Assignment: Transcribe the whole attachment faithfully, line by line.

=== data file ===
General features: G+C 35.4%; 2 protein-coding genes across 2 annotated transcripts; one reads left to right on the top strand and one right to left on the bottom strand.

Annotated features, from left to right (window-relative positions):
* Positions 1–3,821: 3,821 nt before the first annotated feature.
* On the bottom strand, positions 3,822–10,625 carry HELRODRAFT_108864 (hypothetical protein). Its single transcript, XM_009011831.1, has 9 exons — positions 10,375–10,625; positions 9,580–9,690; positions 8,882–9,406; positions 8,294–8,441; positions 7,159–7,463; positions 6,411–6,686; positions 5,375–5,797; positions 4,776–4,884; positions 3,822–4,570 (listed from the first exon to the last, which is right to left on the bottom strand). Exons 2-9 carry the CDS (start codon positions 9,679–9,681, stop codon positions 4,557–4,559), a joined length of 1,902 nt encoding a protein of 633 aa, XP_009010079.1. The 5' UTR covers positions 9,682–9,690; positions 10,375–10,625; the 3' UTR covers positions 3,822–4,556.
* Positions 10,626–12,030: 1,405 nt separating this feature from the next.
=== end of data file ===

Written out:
General features: G+C 35.4%; 2 protein-coding genes across 2 annotated transcripts; one reads left to right on the top strand and one right to left on the bottom strand.

Annotated features, from left to right (window-relative positions):
* Positions 1–3,821: 3,821 nt before the first annotated feature.
* On the bottom strand, positions 3,822–10,625 carry HELRODRAFT_108864 (hypothetical protein). Its single transcript, XM_009011831.1, has 9 exons — positions 10,375–10,625; positions 9,580–9,690; positions 8,882–9,406; positions 8,294–8,441; positions 7,159–7,463; positions 6,411–6,686; positions 5,375–5,797; positions 4,776–4,884; positions 3,822–4,570 (listed from the first exon to the last, which is right to left on the bottom strand). Exons 2-9 carry the CDS (start codon positions 9,679–9,681, stop codon positions 4,557–4,559), a joined length of 1,902 nt encoding a protein of 633 aa, XP_009010079.1. The 5' UTR covers positions 9,682–9,690; positions 10,375–10,625; the 3' UTR covers positions 3,822–4,556.
* Positions 10,626–12,030: 1,405 nt separating this feature from the next.